The EG working on this specification will deliver the specific bindings of these ideas to the PHP scripting language, but the EG will ensure that the concepts can be applied to other scripting languages. It is unclear at this time whether the PHP bindings will be normative or not, but we believe the bindings need to be explored in detail to ensure that the concepts are well grounded.
We expect the Reference Implementation to be built on top of the Servlet and JSP reference implementations and to include at least the PHP binding.
We expect this EG to be grounded in the needs of both the scripting community and the Java community.
The target platform is the same as that of Java Servlets, specifically JavaTM 2 Platform, Enterprise Edition (J2EE) 1.4.
Companies and groups in the Java Community have web applications written in a variety of programming and scripting languages. These organizations would like to take advantage of the benefits of the Java technology in as many of these situations as possible. This specification will allow these organizations to bridge a number of scripting languages to the rest of the Java 2 Platform, Standard Edition and to the Java 2 Platform, Enterprise Edition.
Java Servlets define the basic concepts for a Web Application. We expect this specification to build strongly on the Java Servlet specification by spelling out the assumptions that are shared among all scripting languages.
The existing technologies can address some of applications today, when certain requirements are satisfied. For example, if the scripting engine is written in Java, then a WAR can be written including the implementation of the scripting engine, web.xml can explicitly require the use of that scripting engine and the whole application can be packaged into a WAR. This specification will enable a more flexible mechanism that does not impose as many implementation constraints and may provide more convenient packagings.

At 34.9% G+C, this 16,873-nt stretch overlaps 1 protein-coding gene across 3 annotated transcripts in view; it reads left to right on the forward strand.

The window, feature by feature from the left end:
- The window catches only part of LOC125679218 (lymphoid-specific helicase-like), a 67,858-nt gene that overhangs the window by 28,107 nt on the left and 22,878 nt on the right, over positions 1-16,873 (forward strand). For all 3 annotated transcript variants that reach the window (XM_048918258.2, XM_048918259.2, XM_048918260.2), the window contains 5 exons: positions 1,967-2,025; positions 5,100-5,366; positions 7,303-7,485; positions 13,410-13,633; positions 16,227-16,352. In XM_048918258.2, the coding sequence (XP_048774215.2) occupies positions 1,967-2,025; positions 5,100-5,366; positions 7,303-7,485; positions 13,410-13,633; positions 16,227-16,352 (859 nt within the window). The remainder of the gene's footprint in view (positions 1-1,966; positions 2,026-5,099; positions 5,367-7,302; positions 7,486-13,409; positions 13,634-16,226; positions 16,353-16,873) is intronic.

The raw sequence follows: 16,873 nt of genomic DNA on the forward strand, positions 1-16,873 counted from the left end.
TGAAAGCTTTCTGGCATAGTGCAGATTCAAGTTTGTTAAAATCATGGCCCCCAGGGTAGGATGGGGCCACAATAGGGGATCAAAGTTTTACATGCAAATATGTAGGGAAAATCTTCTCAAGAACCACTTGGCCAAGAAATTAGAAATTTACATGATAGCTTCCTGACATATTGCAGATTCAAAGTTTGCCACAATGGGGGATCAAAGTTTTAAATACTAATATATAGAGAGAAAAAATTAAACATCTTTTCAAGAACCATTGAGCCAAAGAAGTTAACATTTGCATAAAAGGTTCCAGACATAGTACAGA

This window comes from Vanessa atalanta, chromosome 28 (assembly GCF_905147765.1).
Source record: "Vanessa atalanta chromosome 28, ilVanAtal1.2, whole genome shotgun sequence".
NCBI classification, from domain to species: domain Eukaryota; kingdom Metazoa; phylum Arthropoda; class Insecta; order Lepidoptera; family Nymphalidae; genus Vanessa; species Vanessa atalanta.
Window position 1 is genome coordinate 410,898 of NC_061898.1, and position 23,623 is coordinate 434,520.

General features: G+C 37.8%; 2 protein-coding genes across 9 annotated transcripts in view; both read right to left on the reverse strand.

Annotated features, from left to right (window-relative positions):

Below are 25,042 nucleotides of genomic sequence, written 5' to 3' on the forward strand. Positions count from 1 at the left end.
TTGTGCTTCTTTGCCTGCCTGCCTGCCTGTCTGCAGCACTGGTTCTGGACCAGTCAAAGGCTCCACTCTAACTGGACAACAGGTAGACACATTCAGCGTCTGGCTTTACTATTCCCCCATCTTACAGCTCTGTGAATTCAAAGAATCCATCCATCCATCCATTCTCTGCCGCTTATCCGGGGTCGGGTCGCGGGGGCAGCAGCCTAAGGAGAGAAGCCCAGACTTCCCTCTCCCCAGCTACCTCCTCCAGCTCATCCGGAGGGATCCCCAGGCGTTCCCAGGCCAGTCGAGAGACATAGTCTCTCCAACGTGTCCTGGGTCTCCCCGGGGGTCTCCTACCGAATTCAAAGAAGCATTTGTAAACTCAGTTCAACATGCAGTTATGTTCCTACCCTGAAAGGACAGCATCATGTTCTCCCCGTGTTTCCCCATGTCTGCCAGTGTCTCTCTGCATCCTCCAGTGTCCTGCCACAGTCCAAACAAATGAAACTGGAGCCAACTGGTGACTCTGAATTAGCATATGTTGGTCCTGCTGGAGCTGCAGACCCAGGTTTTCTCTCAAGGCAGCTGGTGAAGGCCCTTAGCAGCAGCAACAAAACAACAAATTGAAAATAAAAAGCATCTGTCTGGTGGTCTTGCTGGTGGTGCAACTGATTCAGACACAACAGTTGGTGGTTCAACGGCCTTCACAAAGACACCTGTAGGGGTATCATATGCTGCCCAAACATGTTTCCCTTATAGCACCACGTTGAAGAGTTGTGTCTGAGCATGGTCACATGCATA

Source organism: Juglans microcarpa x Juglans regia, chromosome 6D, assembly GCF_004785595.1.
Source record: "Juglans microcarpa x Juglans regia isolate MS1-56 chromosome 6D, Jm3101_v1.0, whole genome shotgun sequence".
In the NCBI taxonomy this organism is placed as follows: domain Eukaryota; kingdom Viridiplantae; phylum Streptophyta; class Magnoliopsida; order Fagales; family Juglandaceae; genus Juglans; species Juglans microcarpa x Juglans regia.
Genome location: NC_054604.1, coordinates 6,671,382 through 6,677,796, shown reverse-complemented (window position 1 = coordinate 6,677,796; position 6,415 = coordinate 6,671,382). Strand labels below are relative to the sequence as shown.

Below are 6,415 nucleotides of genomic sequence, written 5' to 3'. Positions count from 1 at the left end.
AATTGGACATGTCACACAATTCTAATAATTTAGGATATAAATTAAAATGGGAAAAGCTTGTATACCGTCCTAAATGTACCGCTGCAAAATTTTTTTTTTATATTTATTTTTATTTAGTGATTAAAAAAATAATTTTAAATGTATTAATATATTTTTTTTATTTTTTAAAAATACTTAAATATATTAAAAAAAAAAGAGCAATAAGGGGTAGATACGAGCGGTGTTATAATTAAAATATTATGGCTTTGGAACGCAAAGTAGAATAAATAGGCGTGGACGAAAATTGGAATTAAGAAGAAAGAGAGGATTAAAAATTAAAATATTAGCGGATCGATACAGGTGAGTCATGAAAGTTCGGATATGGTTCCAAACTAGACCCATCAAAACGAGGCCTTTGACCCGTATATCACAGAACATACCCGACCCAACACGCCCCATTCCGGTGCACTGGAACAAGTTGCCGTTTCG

The key technology is the Java Servlet specification. The EG will use the PHP scripting language as a concrete example of a scripting language.
If an API is defined to access the Java Servlet objects, we would expect to use a package related to javax.servlet.
No; we expect that this specification will take advantage of the existing JavaTM Servlet model.
We anticipate a fairly quick specification cycle on the order of 12 months, but details are still TBD.
The Expert Group will interact using the private e-mail alias and web site provided by the JCP's PMO in addition to conference calls and face-to-face meetings as appropriate. Expert Group members have strong ties into the Java and Web Services communities and will call on domain experts as needed.
Stand-alone. We expect the Reference Implementation to be built on top of the Servlet and JSP reference implementations and to include at least the PHP binding.
Planned Business Terms for this JSR: The specification will be released in accordance with standard terms as specified by the JCP process.
The reference implementation (RI) will be delivered in binary form free of charge from http://java.sun.com. Licensing details are expected to be under the Binary Code License (BCL).
The source for the reference implementation is expected to be delivered via the Sun Community Source License under standard SCSL terms & licensing and available free of charge to all Java 2 platform, Enterprise Edition and Java 2 platform, Standard Edition licensees.
The TCK will be made available free of charge to all J2SE and J2EE licensees.
The TCK will be offered for license at no charge, without support or any trademark license rights, to qualified not-for-profit entities (including not-for-profit) academic institutions) and qualified individuals engaged in efforts to create compatible implementations of the Specification.
Section 3: Contributions
* JSR-152, the JavaServer Pages 2.0 specifications
* The PHP5 language description
* TBD Pointers to additional documents
See section 2.1.
Section 4: Additional Information (Optional)
No additional information.